Sexting: What Every Parent Should Know

One would be hard pressed in today’s society to not notice that cell phones have become mere extensions of a teenager’s hand (and pre-teens more and more) there has even been an entirely new language invented to go along with this age of electronic communication. However, Carpal Tunnel Syndrome is not the only worry parents today should have when it comes to their children and cell phones. No, parents today need to worry about something far more lifechanging than CTS.

“Sexting” is defined as sending sexually explicit photographs to someone else electronically, often from one cell phone to another. It’s basically a text message that includes a nude or semi-nude photograph. It’s a fairly recent phenomenon and one that more and more teenagers are engaging in—and some are facing prison time for it. Yes, I said face prison time. They might also face a lifetime of being labeled as a sex offender.

Sexting is illegal. It is not specifically mentioned in any law, but it does fall under “Child Pornography”. Under the current child pornography law, sexting can be a felony. Imagine your 15-year-old daughter who has a momentary lapse of reason like most teenagers at some point, takes a semi-nude picture of herself and sends it to her boyfriend. That one act can lead to her being prosecuted for dissemination of child pornography—she is passing along nude or semi-nude photos of a minor, even if the minor is herself. The same is true if her boyfriend forwards the photo to one of his friends. And if his friend has the photo on his phone, he too may be violating child pornography laws.

It’s estimated that 20% of teenagers have participated in sexting at some point. It’s probably a lot higher than that, meaning many have not admitted to it. In many instances, the pictures are seen by more than just the recipient—they are passed along to friends and classmates. Not surprisingly, sexting has drawn a lot of attention, as well as concern, from parents, schools and law enforcement. Lawmakers in more than a dozen states believe that punishing sexting as child pornography is too harsh and are working to create laws specifically for the phenomenon of texting. Under the proposed laws, sexting among teens would be a misdemeanor. Punishment would include court-ordered community service and counseling. Forwarding or disseminating nude photos of someone else may carry a harsher penalty. Lawmakers are probably right—teens who make a one-time stupid mistake shouldn’t face such severe consequences that can destroy the rest of their lives. But most teens don’t know sexting is illegal and many don’t think about or understand the consequences of their actions. Often, parents are unaware of the activity altogether. What is difficult is to construct laws in a way that protect our children from true child predators, yet shield them from the mistakes youth tend to make.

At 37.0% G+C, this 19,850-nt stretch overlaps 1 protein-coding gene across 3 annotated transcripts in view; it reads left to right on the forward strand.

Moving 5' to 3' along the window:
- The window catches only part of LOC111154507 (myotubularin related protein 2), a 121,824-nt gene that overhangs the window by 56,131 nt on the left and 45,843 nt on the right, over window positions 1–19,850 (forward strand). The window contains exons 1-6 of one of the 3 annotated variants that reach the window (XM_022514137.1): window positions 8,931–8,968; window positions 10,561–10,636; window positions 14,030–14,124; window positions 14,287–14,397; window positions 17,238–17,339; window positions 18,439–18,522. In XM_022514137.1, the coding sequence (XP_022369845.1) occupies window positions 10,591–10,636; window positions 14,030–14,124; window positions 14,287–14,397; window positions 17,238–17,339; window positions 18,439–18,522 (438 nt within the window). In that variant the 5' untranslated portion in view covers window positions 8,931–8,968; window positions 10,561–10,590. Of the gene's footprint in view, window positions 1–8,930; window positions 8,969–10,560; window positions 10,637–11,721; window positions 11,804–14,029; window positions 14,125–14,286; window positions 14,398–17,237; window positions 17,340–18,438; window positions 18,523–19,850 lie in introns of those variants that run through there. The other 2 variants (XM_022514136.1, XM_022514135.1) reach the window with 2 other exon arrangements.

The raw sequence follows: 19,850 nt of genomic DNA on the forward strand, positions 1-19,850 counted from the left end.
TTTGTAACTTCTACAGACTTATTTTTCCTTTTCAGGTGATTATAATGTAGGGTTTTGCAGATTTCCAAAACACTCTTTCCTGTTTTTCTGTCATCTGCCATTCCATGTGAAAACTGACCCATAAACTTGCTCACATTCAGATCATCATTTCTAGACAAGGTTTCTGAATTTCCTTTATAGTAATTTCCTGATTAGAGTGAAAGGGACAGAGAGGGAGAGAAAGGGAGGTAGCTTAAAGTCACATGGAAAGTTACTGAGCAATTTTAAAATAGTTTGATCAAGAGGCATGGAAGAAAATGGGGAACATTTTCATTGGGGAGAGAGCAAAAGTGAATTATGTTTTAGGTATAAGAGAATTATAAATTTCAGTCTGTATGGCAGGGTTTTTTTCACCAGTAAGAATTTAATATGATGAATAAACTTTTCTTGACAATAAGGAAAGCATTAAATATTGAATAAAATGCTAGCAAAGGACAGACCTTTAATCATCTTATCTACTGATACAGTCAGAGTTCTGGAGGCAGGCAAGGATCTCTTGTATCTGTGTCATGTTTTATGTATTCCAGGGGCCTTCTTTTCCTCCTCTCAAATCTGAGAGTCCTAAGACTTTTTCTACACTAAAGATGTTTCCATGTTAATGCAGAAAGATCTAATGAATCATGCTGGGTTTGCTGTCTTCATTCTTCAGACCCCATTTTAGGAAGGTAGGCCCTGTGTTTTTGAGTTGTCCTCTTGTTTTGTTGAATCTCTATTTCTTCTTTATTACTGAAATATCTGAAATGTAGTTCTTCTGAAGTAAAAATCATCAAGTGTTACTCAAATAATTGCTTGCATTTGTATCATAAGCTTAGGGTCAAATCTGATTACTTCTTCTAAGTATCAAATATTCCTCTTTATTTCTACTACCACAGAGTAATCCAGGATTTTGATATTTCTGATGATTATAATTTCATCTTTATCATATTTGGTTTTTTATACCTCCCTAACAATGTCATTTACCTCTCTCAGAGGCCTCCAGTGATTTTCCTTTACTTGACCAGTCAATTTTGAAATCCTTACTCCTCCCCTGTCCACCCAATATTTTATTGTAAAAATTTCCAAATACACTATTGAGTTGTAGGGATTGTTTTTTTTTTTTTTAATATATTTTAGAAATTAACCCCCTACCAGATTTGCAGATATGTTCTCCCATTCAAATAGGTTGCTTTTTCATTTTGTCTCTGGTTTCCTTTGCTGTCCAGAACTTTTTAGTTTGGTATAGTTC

As the new school year begins parents need to let teens know that it’s not only illegal to send such photos, but it’s illegal to request them from someone else. Most importantly, if they receive a sexually explicit photo, they should delete it from their phone right away. Simply having the photo on your phone could get you in trouble. And passing it along to others is not only illegal, but it could lead to civil liability for invasion of privacy or defamation. As with drug use, unprotected sex, etc., these conversations are never comfortable. You hope your child is not participating in the activity, but it is better to have open communication than face harsh consequences down the road from ignoring the problem.

By: Michael Helfand, Attorney

Michael Helfand has been a Chicago attorney since 1997 with a focus on trying to change the way people find attorneys and legal information. In 2001 he launched, a state wide network of like-minded attorneys who talk in plain English, only pursue legitimate cases and fight for their clients. Mike recognized that the unique facts of the case should determine who the right lawyer is for a case. His network makes that goal a reality and the hundreds of lawyers he partners with state wide have achieved unmatched success for their clients.


Awesome story Michael…. Studies do show that teen sexting leads to more sexual activity….


I don’t liKe this father.He is bad man.l hate so much.


I think that this is a great

I do not know if you are going to see this Michael, but as a bilingual person who has parents that immigrated to the US I feel offended by the use of your words "like-minded attorneys who talk in plain English." I'm not sure if you meant to suggest what I am saying, but it may offend me and others like me, who speak in other languages and might prefer another over english. I hope you change it so your message will not be misinterpreted.

Thank you for sharing your concerns. What I believe Michael meant by the phrase "plain English" is that he avoids speaking in legal jargon, which can be confusing to those who haven't studied law. So sorry for the confusion!

Samantha MacDonald
Web & Social Media Specialist